The club might have survived a turbulent few days early last month during which players went without their full wages, but the likelihood of the Fifers meeting the demands of the Clydesdale Bank Premier League table is beginning to look forlorn.
Whichever figures you chose, the campaign's ledger remains bleak; they have the division's most porous defence, the most impotent attack alongside St Mirren, have yet to win at home this season and have done so just twice anywhere in their previous 22 matches and not at all in their last 11. Most damning, though, is the statistic that they are now seven points in arrears of Hibernian – a gap that effectively becomes eight given the disparity in goal difference – with just 15 points to play for.
Given that Dunfermline were within three points of the Easter Road club just eight days ago, it has been a bruising initiation for Jim Jefferies. Recruited in a desperate bid to avoid relegation, the former Hearts manager has presided over two defeats and a draw during which familiar flaws have cost the East End Park side. Indeed, of the six goals conceded in those games, five could be attributed to a failure to defend crosses.
The two they shipped on Saturday were among those, Dunfermline getting into a dreadful funk twice in the space of four second-half minutes as they attempted to deal with deliveries. "Good sides punish you in this division, and that is something we've struggled with," said maligned goalkeeper Chris Smith, who wasn't at fault on this occasion. "We restricted them to very few chances but when they did get an opportunity they took it."
Indeed, it would not be unrepresentative to suggest Dunfermline were by far the better side in the opening half, dominating possession and penning Hearts back in their own half for much of the 45 minutes. Not for the first time, though, the Fifers were unable to frank such superiority with a goal and were punished as the visitors emerged with vim and vigour, scoring twice then dictating the tempo for the remainder of the afternoon.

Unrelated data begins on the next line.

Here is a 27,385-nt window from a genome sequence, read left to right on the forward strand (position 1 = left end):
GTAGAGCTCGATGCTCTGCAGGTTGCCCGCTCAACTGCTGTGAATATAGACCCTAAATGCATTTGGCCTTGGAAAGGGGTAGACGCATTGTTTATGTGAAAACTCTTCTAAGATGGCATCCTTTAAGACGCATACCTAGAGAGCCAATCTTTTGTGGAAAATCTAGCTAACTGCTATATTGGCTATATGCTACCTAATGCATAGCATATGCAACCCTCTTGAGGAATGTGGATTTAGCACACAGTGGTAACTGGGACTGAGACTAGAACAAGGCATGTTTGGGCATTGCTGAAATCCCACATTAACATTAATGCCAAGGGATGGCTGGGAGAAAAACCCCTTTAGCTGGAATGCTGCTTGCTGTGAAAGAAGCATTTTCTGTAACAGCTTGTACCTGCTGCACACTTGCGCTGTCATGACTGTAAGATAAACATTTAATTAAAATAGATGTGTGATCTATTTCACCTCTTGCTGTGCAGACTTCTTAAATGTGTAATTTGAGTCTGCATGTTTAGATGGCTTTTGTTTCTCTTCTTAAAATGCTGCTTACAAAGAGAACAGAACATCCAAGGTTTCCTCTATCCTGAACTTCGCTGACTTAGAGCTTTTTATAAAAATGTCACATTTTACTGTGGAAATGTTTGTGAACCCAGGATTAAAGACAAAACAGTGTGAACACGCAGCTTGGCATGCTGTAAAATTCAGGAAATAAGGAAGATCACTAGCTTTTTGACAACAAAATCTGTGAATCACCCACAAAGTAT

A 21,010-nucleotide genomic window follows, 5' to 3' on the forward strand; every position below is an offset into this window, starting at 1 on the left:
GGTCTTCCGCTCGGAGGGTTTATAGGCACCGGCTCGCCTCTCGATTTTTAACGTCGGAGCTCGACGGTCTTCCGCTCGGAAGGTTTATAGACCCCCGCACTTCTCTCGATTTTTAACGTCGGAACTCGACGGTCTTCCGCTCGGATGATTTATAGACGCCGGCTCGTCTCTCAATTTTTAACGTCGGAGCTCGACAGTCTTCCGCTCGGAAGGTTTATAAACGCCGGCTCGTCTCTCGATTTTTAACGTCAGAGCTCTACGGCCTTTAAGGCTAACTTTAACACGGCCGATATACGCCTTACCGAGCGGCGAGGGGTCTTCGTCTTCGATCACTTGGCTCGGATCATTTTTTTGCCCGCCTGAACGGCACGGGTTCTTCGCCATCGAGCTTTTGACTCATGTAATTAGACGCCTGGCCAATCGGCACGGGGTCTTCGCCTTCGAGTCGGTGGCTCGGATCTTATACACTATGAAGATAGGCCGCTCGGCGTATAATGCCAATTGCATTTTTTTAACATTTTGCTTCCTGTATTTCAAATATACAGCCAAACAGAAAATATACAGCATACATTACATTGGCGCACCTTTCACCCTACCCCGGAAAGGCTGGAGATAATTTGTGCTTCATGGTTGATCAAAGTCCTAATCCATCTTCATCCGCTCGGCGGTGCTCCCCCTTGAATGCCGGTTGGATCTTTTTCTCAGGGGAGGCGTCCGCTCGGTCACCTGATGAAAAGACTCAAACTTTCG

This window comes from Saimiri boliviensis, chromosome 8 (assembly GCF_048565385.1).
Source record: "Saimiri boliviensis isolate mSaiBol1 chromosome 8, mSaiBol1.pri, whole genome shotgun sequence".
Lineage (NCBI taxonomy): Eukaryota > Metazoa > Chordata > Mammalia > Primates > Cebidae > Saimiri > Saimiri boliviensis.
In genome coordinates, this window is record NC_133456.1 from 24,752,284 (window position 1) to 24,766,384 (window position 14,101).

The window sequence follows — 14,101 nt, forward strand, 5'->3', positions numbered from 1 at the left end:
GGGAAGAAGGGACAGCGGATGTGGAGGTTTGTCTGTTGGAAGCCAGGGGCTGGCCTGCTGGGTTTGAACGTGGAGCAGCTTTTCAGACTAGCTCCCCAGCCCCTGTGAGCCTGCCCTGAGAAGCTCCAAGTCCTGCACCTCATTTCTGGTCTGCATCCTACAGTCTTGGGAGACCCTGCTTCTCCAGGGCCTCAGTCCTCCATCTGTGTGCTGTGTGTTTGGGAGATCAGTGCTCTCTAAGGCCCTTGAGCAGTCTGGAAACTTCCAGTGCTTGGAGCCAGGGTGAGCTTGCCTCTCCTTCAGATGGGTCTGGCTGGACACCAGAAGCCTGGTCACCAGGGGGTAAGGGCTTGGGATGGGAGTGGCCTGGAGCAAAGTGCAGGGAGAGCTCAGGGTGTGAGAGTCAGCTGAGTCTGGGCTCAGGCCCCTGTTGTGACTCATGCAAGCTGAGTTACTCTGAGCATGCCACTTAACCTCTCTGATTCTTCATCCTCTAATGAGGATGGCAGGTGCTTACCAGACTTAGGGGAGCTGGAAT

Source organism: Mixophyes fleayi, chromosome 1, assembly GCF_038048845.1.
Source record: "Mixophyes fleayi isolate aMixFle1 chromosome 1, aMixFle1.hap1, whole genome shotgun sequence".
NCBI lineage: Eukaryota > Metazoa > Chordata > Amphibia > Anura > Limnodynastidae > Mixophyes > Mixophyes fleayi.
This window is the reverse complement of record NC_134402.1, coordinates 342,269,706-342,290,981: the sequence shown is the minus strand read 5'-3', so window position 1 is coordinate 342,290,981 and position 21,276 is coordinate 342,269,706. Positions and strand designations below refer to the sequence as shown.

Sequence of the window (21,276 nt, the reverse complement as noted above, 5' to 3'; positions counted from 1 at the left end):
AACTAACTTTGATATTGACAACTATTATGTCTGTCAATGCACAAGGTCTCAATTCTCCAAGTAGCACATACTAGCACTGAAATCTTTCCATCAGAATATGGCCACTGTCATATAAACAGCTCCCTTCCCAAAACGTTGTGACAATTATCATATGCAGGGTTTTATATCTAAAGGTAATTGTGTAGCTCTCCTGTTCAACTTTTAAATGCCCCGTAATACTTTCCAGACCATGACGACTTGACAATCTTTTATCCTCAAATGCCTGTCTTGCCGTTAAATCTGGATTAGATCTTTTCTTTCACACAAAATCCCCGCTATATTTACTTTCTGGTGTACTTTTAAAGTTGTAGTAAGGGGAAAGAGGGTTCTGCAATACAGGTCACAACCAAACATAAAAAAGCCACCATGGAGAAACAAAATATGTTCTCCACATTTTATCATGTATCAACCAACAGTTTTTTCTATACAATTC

Hearts' late concession was unfortunate but could not dilute the feeling that the season is culminating in a surge of positivity. A quietly impressive run of five wins in seven matches has not only rendered obsolete any lingering fears over their place in the upper half but also given rise to cautious murmurs about continental competition next season. The failure of Motherwell, Dundee United and St Johnstone to win at the weekend has allowed Paulo Sergio's side to creep within two points of fourth place and seven points of third and a potential Champions League spot, with matches to come against each of the sides above them.
This week, though, their attention will be firmly fixed on Sunday's William Hill Scottish Cup semi-final engagement with Celtic. If they are to emerge from that tie with a final to look forward to, Hearts will need to perform with greater accomplishment than they did on Saturday but the return of both Craig Beattie and Andy Webster will burnish a resolute team that has now conceded just once in five matches and discovered the precious ability to take one of the few chances that come their way.
It is a winning equation and one that Dunfermline simply cannot count upon.